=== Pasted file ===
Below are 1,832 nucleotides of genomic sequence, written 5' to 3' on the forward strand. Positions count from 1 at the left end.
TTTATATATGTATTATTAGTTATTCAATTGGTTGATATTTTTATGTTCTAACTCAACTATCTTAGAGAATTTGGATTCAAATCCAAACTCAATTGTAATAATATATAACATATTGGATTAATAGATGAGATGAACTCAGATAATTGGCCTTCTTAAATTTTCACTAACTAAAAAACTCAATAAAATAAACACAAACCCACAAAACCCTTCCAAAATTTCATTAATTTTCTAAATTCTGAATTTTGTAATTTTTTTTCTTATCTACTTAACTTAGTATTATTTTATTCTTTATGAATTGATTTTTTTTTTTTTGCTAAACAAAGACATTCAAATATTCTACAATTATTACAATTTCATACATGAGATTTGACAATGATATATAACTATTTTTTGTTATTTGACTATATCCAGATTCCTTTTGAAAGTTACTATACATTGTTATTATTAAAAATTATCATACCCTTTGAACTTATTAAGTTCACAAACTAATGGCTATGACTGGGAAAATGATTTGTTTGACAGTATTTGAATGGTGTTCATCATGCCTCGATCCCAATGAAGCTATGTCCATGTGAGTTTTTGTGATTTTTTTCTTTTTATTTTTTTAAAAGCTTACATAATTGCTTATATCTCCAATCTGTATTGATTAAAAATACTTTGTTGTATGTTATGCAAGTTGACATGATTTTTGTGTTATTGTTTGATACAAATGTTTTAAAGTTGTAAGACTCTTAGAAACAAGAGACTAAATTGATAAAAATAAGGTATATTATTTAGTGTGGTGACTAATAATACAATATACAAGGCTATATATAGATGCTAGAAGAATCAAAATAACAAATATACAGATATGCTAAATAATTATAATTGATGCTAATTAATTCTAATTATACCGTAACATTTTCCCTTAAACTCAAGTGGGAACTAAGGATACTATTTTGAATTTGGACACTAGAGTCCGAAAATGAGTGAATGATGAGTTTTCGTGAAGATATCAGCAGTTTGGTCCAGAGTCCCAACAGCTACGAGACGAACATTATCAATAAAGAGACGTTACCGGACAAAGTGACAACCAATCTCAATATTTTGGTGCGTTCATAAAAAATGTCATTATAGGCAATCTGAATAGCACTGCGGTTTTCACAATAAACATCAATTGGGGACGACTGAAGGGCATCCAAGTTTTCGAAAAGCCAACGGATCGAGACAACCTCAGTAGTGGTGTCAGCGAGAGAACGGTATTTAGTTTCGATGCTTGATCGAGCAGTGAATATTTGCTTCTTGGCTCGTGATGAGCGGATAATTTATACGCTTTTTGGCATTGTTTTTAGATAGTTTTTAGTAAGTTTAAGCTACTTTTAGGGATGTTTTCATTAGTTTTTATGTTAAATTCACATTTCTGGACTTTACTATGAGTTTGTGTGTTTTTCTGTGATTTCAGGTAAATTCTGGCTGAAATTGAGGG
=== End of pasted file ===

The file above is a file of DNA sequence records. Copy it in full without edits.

Below are 1,832 nucleotides of genomic sequence, written 5' to 3' on the forward strand. Positions count from 1 at the left end.
TTTATATATGTATTATTAGTTATTCAATTGGTTGATATTTTTATGTTCTAACTCAACTATCTTAGAGAATTTGGATTCAAATCCAAACTCAATTGTAATAATATATAACATATTGGATTAATAGATGAGATGAACTCAGATAATTGGCCTTCTTAAATTTTCACTAACTAAAAAACTCAATAAAATAAACACAAACCCACAAAACCCTTCCAAAATTTCATTAATTTTCTAAATTCTGAATTTTGTAATTTTTTTTCTTATCTACTTAACTTAGTATTATTTTATTCTTTATGAATTGATTTTTTTTTTTTTGCTAAACAAAGACATTCAAATATTCTACAATTATTACAATTTCATACATGAGATTTGACAATGATATATAACTATTTTTTGTTATTTGACTATATCCAGATTCCTTTTGAAAGTTACTATACATTGTTATTATTAAAAATTATCATACCCTTTGAACTTATTAAGTTCACAAACTAATGGCTATGACTGGGAAAATGATTTGTTTGACAGTATTTGAATGGTGTTCATCATGCCTCGATCCCAATGAAGCTATGTCCATGTGAGTTTTTGTGATTTTTTTCTTTTTATTTTTTTAAAAGCTTACATAATTGCTTATATCTCCAATCTGTATTGATTAAAAATACTTTGTTGTATGTTATGCAAGTTGACATGATTTTTGTGTTATTGTTTGATACAAATGTTTTAAAGTTGTAAGACTCTTAGAAACAAGAGACTAAATTGATAAAAATAAGGTATATTATTTAGTGTGGTGACTAATAATACAATATACAAGGCTATATATAGATGCTAGAAGAATCAAAATAACAAATATACAGATATGCTAAATAATTATAATTGATGCTAATTAATTCTAATTATACCGTAACATTTTCCCTTAAACTCAAGTGGGAACTAAGGATACTATTTTGAATTTGGACACTAGAGTCCGAAAATGAGTGAATGATGAGTTTTCGTGAAGATATCAGCAGTTTGGTCCAGAGTCCCAACAGCTACGAGACGAACATTATCAATAAAGAGACGTTACCGGACAAAGTGACAACCAATCTCAATATTTTGGTGCGTTCATAAAAAATGTCATTATAGGCAATCTGAATAGCACTGCGGTTTTCACAATAAACATCAATTGGGGACGACTGAAGGGCATCCAAGTTTTCGAAAAGCCAACGGATCGAGACAACCTCAGTAGTGGTGTCAGCGAGAGAACGGTATTTAGTTTCGATGCTTGATCGAGCAGTGAATATTTGCTTCTTGGCTCGTGATGAGCGGATAATTTATACGCTTTTTGGCATTGTTTTTAGATAGTTTTTAGTAAGTTTAAGCTACTTTTAGGGATGTTTTCATTAGTTTTTATGTTAAATTCACATTTCTGGACTTTACTATGAGTTTGTGTGTTTTTCTGTGATTTCAGGTAAATTCTGGCTGAAATTGAGGG